That Sunday, July 14 would be Strait of Dover’s last day on Earth became apparent to Catherine Martin over a spurned grape.
It was an attempt to cheer up the 2012 Queen’s Plate champion, who was recovering from surgery and seemed to be on the mend. The veterinary assistant offered the horse a handful of the purple grapes that were his favourite food.
Strait of Dover ate just one.
“He kind of spit it out and I said, ‘C’mon Dover’ and I pressed a grape up to his lips again and he finally ate it,” Martin said. “He would only eat one grape and I knew at that point he probably wasn’t going to make it.”
Strait of Dover had come to epitomize the underdog in the year or so he enjoyed in the limelight, a spunky B.C. homebred, which never saw another horse finish in front of him in five career starts at Woodbine.
After two forgettable races on the dirt at Hastings Racecourse in Vancouver in the summer of 2011 as a 2-year-old, Strait of Dover’s owners shipped him east to be managed by veteran trainer Dan Vella and run on the all-weather Polytrack surface at Woodbine.
“We’re from the west, we’re nobody out here,” said Wally Leong, 78, who along with his wife, Terry, operate Canyon Farms in Kelowna, B.C., where Strait of Dover was foaled. “I know the sun rises and shines in Toronto and Woodbine is where it’s at.”
Vella was less than impressed when first presented with his new project.
“He was average size, average build, just almost kind of a plain brown wrapper to look at,” he said. “He was physical but he didn’t take your breath away.”
But then things turned promising. Strait of Dover loved Woodbine’s track and it loved him back
On the previous Thursday, Strait of Dover began his day as he had every day for the past several months since sustaining a mild injury. He had breakfast and a walk. He was playful, happy, and once returned to his stall at the farm in Welland, Ont., devoured a second breakfast, attacking his haynet with vigour.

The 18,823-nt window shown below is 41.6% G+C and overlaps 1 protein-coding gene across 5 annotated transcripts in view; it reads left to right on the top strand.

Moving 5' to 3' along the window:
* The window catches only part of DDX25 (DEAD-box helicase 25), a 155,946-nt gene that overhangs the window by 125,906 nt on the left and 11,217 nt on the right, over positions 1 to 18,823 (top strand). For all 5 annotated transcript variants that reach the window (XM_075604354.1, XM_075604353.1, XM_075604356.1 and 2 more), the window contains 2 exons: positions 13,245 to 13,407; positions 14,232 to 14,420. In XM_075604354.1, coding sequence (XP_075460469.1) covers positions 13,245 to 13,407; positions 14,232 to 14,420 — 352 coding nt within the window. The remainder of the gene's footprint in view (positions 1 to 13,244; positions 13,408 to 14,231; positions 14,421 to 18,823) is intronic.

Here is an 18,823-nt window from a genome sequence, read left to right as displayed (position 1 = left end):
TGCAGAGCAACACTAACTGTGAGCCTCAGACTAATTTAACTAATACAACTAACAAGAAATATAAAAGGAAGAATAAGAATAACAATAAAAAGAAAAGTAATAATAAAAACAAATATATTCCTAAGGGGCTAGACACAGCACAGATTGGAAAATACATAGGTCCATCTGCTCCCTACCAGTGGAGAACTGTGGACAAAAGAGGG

Trainer Tracy Hnatko heard Strait of Dover scream, which wasn’t that unusual. He occasionally cried out when the neighbour’s horses began nickering.
“But he did it several times, so I walked down to check on him,” she said. “I just looked at his eyes and knew that he was in distress. Thinking he had acute gas, which horses get from time to time, I gave him some dispensables to help his stomach and the pain. I then put him on the walking machine as I always do with colicky horses. He did not want to walk.”
Hnatko removed Strait of Dover from the walking machine and led him by hand instead, but she stopped after 10 minutes.
“After years of experience you just sense when something isn’t right,” she said.
She called James Crawford, the local veterinarian. The hour it took him to arrive passed slowly. Dover was in obvious, terrible pain. There was nothing to do but wait.
Strait of Dover often wore a quizzical gaze and his cocky personality won over his handlers along the backstretch. He had an unusually large head, so they called him “Potato.”
Vella’s initial impression of the horse changed early, after he first ran Strait of Dover alongside a veteran horse in one of his first workouts after arriving at Woodbine.
“Dover just looked at the other horse straight in the eye as if saying, ‘Let’s do it,’” he said. “That first day I saw him breeze I came back to the barn and said, ‘Boys, we’ve got a good one.’ You could just see it.”
Strait of Dover lived up to Vella’s hunch, finishing first in his debut at Woodbine with jockey Justin Stein aboard, but was disqualified and placed third for interference.
Over his next four races, including three in 2012, Strait of Dover was unstoppable, culminating in a wire-to-wire victory that year at the Queen’s Plate, Canada’s premiere thoroughbred racing event for 3-year-old Canadian horses.
A B.C.-bred horse had never won the million-dollar event, the first leg of the Canadian Triple Crown.
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